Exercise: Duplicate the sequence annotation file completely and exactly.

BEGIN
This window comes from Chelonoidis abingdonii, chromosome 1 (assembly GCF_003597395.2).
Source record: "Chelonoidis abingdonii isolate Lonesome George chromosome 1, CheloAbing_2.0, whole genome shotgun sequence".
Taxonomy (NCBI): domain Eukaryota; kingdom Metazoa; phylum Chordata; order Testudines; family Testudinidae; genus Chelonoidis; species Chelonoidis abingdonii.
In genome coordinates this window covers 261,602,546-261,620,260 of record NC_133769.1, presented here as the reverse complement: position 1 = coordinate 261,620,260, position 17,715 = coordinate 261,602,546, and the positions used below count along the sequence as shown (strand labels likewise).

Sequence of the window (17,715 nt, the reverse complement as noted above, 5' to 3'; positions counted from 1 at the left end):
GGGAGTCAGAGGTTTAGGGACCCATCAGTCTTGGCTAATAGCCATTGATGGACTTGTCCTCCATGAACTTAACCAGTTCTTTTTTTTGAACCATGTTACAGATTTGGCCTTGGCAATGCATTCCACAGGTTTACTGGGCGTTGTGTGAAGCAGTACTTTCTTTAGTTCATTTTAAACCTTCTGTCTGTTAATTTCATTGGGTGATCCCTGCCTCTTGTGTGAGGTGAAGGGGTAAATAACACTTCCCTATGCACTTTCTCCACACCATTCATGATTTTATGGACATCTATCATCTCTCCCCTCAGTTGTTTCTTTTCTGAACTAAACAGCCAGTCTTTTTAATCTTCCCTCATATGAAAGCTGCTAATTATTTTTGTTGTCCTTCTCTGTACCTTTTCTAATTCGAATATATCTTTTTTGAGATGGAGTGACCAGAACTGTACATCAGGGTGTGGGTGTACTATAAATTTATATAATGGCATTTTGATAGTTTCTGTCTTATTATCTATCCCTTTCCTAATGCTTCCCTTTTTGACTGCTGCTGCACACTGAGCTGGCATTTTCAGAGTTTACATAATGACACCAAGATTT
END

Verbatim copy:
This window comes from Chelonoidis abingdonii, chromosome 1 (assembly GCF_003597395.2).
Source record: "Chelonoidis abingdonii isolate Lonesome George chromosome 1, CheloAbing_2.0, whole genome shotgun sequence".
Taxonomy (NCBI): domain Eukaryota; kingdom Metazoa; phylum Chordata; order Testudines; family Testudinidae; genus Chelonoidis; species Chelonoidis abingdonii.
In genome coordinates this window covers 261,602,546-261,620,260 of record NC_133769.1, presented here as the reverse complement: position 1 = coordinate 261,620,260, position 17,715 = coordinate 261,602,546, and the positions used below count along the sequence as shown (strand labels likewise).

Sequence of the window (17,715 nt, the reverse complement as noted above, 5' to 3'; positions counted from 1 at the left end):
GGGAGTCAGAGGTTTAGGGACCCATCAGTCTTGGCTAATAGCCATTGATGGACTTGTCCTCCATGAACTTAACCAGTTCTTTTTTTTGAACCATGTTACAGATTTGGCCTTGGCAATGCATTCCACAGGTTTACTGGGCGTTGTGTGAAGCAGTACTTTCTTTAGTTCATTTTAAACCTTCTGTCTGTTAATTTCATTGGGTGATCCCTGCCTCTTGTGTGAGGTGAAGGGGTAAATAACACTTCCCTATGCACTTTCTCCACACCATTCATGATTTTATGGACATCTATCATCTCTCCCCTCAGTTGTTTCTTTTCTGAACTAAACAGCCAGTCTTTTTAATCTTCCCTCATATGAAAGCTGCTAATTATTTTTGTTGTCCTTCTCTGTACCTTTTCTAATTCGAATATATCTTTTTTGAGATGGAGTGACCAGAACTGTACATCAGGGTGTGGGTGTACTATAAATTTATATAATGGCATTTTGATAGTTTCTGTCTTATTATCTATCCCTTTCCTAATGCTTCCCTTTTTGACTGCTGCTGCACACTGAGCTGGCATTTTCAGAGTTTACATAATGACACCAAGATTT